English version


From Longman Dictionary of Contemporary Englishcancellationcan‧cel‧la‧tion /ˌkænsəˈleɪʃən/ ●●○ noun [countable, uncountable]  1 CANCELa decision that an event that was planned will not happen Rail passengers are fed up with cancellations and delays. Bad weather led to the cancellation of the game.2 a decision to end an agreement or arrangement that you have with someone There is a cancellation fee of £20. The hotel is fully booked, but we will let you know if there are any cancellations.
Examples from the Corpus
cancellationMedical and legal expenses, public liability and cancellation should all be included at as high a level as possible.Find out about payment structure as well as refund and cancellation policies.Davis cancellations must be postmarked by Feb. 27.The move implements cancellation provisions contained in the second and third life assurance directive.The possibility of penal cancellation charges in the public domain is a rumour.Both the compromise issue and the cancellation issue were therefore finally decided by the Court of Appeal.Following widespread protests the government announced the cancellation of the dam project in early March.Bad weather led to the cancellation of most flights out of O'Hare.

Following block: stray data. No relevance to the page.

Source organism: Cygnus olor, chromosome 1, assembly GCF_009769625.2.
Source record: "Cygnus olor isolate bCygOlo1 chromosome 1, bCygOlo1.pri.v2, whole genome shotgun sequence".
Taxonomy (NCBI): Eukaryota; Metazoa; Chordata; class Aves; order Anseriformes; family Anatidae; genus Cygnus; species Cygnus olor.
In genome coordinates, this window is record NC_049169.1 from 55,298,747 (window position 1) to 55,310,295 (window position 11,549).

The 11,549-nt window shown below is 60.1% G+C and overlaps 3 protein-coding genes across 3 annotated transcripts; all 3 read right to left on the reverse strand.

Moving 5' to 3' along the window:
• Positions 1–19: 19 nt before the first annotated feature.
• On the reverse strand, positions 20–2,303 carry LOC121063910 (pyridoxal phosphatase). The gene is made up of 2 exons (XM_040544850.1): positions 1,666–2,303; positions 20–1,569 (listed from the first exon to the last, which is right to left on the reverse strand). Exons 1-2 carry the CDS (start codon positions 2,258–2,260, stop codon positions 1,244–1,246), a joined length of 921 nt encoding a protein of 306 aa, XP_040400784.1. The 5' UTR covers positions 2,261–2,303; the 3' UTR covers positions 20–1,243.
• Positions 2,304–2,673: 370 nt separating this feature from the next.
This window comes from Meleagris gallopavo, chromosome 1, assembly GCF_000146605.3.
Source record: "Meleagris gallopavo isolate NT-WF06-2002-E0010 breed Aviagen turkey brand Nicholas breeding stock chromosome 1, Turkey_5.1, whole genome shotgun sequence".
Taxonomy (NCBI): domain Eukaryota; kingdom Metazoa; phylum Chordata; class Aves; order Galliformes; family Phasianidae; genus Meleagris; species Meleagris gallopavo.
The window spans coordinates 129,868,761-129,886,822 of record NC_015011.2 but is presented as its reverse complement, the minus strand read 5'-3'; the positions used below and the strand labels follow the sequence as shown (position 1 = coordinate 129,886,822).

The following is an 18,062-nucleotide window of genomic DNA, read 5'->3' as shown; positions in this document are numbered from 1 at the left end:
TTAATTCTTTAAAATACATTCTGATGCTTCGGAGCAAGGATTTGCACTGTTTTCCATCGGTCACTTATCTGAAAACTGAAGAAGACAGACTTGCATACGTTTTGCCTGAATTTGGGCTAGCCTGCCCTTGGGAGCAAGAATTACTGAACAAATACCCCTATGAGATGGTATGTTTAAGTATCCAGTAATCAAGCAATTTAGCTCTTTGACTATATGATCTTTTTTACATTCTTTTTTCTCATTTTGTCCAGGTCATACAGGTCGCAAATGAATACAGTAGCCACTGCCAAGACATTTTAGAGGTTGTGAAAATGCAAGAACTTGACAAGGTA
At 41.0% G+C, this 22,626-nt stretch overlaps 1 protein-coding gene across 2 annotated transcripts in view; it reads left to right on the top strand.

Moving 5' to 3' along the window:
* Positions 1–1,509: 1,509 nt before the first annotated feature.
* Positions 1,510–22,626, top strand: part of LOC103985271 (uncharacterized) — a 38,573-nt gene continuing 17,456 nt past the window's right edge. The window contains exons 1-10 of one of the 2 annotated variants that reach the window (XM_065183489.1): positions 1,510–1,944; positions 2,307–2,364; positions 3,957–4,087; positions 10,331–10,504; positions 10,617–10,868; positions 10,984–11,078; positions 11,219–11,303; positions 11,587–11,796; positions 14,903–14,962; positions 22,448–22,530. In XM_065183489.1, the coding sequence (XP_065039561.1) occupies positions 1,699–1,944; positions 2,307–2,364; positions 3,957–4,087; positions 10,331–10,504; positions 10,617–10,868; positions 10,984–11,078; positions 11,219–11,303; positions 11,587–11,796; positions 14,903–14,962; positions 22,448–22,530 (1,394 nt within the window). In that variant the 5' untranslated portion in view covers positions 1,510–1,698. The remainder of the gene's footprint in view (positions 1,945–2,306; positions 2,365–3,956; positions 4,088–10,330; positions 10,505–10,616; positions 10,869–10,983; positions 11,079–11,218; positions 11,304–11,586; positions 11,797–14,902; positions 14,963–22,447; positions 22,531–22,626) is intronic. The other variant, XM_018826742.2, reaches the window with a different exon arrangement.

From Longman Business Dictionarycancellationcan‧cel‧la‧tion /ˌkænsəˈleɪʃən/ noun [countable, uncountable] a decision or statement that a planned activity will not happen, or that an agreement will be endedRail passengers are fed up with cancellations and delays.Britain’s aircraft industry could face more job losses after the cancellation of a £2.3 billion order.
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